# 009C Sample Final 3, Problem 7

A curve is given in polar coordinates by

${\displaystyle r=1+\cos ^{2}(2\theta )}$

(a) Show that the point with Cartesian coordinates  ${\displaystyle (x,y)={\bigg (}{\frac {\sqrt {2}}{2}},{\frac {\sqrt {2}}{2}}{\bigg )}}$  belongs to the curve.

(b) Sketch the curve.

(c) In Cartesian coordinates, find the equation of the tangent line at  ${\displaystyle {\bigg (}{\frac {\sqrt {2}}{2}},{\frac {\sqrt {2}}{2}}{\bigg )}.}$

Foundations:
1. What two pieces of information do you need to write the equation of a line?

You need the slope of the line and a point on the line.

2. How do you calculate   ${\displaystyle y'}$   for a polar curve  ${\displaystyle r=f(\theta )?}$

Since   ${\displaystyle x=r\cos(\theta ),~y=r\sin(\theta ),}$  we have

${\displaystyle y'={\frac {dy}{dx}}={\frac {{\frac {dr}{d\theta }}\sin \theta +r\cos \theta }{{\frac {dr}{d\theta }}\cos \theta -r\sin \theta }}.}$

Solution:

(a)

Step 1:
First, we need to convert this Cartesian point into polar.
We have
${\displaystyle {\begin{array}{rcl}\displaystyle {r}&=&\displaystyle {\sqrt {x^{2}+y^{2}}}\\&&\\&=&\displaystyle {\sqrt {{\frac {2}{4}}+{\frac {2}{4}}}}\\&&\\&=&\displaystyle {\sqrt {1}}\\&&\\&=&\displaystyle {1.}\end{array}}}$
Also, we have
${\displaystyle {\begin{array}{rcl}\displaystyle {\tan \theta }&=&\displaystyle {\frac {y}{x}}\\&&\\&=&\displaystyle {1.}\end{array}}}$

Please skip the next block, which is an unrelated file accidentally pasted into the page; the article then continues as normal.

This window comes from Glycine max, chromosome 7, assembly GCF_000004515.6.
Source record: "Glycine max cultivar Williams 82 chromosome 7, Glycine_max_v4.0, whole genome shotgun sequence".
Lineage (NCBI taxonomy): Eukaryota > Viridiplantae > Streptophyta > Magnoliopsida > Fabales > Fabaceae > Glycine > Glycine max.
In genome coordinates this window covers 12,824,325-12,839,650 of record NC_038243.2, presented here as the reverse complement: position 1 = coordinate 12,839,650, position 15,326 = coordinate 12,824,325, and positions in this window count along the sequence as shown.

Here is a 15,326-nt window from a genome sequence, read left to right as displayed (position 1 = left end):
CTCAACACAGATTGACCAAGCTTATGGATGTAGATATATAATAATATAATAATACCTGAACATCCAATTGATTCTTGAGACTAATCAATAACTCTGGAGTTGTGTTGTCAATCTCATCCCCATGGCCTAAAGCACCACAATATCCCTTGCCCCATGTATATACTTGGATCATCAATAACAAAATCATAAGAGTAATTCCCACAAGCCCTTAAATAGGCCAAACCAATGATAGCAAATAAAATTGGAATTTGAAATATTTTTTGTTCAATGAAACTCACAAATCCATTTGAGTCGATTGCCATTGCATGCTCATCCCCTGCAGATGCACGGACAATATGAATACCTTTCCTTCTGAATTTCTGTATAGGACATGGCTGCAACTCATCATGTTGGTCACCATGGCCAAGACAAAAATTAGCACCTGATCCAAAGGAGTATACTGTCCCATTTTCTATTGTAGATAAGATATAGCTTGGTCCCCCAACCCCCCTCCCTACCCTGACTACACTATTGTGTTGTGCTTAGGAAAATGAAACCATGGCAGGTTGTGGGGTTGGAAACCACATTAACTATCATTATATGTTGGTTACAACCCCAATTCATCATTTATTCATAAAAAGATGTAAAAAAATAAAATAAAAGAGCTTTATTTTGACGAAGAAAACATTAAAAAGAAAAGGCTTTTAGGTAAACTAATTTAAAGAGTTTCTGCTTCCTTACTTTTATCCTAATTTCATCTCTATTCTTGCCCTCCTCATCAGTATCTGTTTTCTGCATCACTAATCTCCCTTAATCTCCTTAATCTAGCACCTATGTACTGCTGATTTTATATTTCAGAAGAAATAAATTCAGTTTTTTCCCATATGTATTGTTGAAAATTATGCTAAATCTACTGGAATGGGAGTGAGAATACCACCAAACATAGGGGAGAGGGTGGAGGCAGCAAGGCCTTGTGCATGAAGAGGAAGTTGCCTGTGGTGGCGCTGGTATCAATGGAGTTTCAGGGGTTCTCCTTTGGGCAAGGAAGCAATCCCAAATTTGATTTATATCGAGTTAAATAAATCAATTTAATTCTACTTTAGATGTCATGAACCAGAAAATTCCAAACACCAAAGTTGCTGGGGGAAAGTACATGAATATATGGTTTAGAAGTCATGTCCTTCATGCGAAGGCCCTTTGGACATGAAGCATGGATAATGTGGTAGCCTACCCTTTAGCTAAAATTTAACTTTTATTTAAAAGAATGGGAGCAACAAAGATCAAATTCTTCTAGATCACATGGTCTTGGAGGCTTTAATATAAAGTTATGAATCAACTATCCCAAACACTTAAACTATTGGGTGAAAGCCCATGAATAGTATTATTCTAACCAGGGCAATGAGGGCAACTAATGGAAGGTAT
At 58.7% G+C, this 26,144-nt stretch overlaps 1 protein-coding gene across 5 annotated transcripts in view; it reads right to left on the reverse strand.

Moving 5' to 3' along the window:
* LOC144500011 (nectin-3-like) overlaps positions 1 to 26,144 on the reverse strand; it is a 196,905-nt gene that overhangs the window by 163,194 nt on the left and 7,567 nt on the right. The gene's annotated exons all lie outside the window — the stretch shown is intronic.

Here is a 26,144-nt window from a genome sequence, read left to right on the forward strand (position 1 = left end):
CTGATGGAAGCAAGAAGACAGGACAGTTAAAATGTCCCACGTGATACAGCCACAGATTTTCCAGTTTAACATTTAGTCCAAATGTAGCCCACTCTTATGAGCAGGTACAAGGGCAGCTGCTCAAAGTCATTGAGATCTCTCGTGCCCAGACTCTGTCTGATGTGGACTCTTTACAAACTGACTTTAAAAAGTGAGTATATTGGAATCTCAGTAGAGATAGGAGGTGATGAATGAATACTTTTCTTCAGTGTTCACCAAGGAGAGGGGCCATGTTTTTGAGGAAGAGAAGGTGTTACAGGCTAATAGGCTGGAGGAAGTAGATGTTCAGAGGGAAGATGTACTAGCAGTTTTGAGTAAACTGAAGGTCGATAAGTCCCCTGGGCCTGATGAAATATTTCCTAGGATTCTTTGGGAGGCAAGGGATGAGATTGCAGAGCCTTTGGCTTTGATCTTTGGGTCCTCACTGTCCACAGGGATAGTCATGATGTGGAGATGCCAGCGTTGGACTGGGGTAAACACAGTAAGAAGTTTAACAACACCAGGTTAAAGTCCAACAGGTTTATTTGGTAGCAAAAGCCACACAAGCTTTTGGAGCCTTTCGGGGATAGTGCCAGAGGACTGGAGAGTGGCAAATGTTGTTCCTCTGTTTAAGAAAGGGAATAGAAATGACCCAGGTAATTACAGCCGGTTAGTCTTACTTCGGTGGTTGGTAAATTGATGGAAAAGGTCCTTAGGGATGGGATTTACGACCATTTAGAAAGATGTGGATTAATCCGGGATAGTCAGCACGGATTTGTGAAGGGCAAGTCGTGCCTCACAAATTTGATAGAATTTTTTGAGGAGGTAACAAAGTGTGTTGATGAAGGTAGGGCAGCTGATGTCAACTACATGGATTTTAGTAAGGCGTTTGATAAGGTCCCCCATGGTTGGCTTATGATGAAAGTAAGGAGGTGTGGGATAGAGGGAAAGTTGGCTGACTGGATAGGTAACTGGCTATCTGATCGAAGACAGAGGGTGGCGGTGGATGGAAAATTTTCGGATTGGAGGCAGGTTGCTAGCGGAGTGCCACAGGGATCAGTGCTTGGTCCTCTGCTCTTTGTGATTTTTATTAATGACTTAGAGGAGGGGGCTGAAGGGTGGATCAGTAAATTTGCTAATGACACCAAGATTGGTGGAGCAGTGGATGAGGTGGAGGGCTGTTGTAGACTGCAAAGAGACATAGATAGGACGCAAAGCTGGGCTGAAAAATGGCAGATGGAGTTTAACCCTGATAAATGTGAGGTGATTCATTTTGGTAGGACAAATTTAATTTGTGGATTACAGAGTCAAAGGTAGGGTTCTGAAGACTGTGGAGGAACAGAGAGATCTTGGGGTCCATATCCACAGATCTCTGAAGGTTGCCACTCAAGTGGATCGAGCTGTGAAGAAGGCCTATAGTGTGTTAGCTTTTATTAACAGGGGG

So,  ${\displaystyle \theta ={\frac {\pi }{4}}.}$
Now, this point in polar is  ${\displaystyle {\bigg (}1,{\frac {\pi }{4}}{\bigg )}.}$
Step 2:
Now, we plug in  ${\displaystyle \theta ={\frac {\pi }{4}}}$  into our polar equation.
We get
${\displaystyle {\begin{array}{rcl}\displaystyle {r}&=&\displaystyle {1+\cos ^{2}{\bigg (}{\frac {2\pi }{4}}{\bigg )}}\\&&\\&=&\displaystyle {1+(0)^{2}}\\&&\\&=&\displaystyle {1.}\end{array}}}$
So, the point  ${\displaystyle (x,y)}$  belongs to the curve.
(b)

(c)

Step 1:
Since  ${\displaystyle r=1+\cos ^{2}(2\theta ),}$

${\displaystyle {\frac {dr}{d\theta }}=-4\cos(2\theta )\sin(2\theta ).}$

Since

${\displaystyle y'={\frac {dy}{dx}}={\frac {{\frac {dr}{d\theta }}\sin \theta +r\cos \theta }{{\frac {dr}{d\theta }}\cos \theta -r\sin \theta }},}$

we have

${\displaystyle {\begin{array}{rcl}\displaystyle {\frac {dy}{dx}}&=&\displaystyle {{\frac {-4\cos(2\theta )\sin(2\theta )\sin \theta +(1+\cos ^{2}(2\theta ))\cos \theta }{-4\cos(2\theta )\sin(2\theta )\cos \theta -(1+\cos ^{2}(2\theta ))\sin \theta }}.}\\\end{array}}}$

Step 2:
Now, recall from part (a) that the given point in polar coordinates is  ${\displaystyle {\bigg (}1,{\frac {\pi }{4}}{\bigg )}.}$
Therefore, the slope of the tangent line at this point is
${\displaystyle {\begin{array}{rcl}\displaystyle {m}&=&\displaystyle {\frac {-4\cos({\frac {\pi }{2}})\sin({\frac {\pi }{2}})\sin({\frac {\pi }{4}})+(1+\cos ^{2}({\frac {\pi }{2}}))\cos({\frac {\pi }{4}})}{-4\cos({\frac {\pi }{2}})\sin({\frac {\pi }{2}})\cos({\frac {\pi }{4}})-(1+\cos ^{2}({\frac {\pi }{2}}))\sin({\frac {\pi }{4}})}}\\&&\\&=&\displaystyle {\frac {0+(1)({\frac {\sqrt {2}}{2}})}{0-(1)({\frac {\sqrt {2}}{2}})}}\\&&\\&=&\displaystyle {-1.}\end{array}}}$
Therefore, the equation of the tangent line at the point  ${\displaystyle (x,y)}$  is
${\displaystyle y=-1{\bigg (}x-{\frac {\sqrt {2}}{2}}{\bigg )}+{\frac {\sqrt {2}}{2}}.}$

(c)     ${\displaystyle y=-1{\bigg (}x-{\frac {\sqrt {2}}{2}}{\bigg )}+{\frac {\sqrt {2}}{2}}}$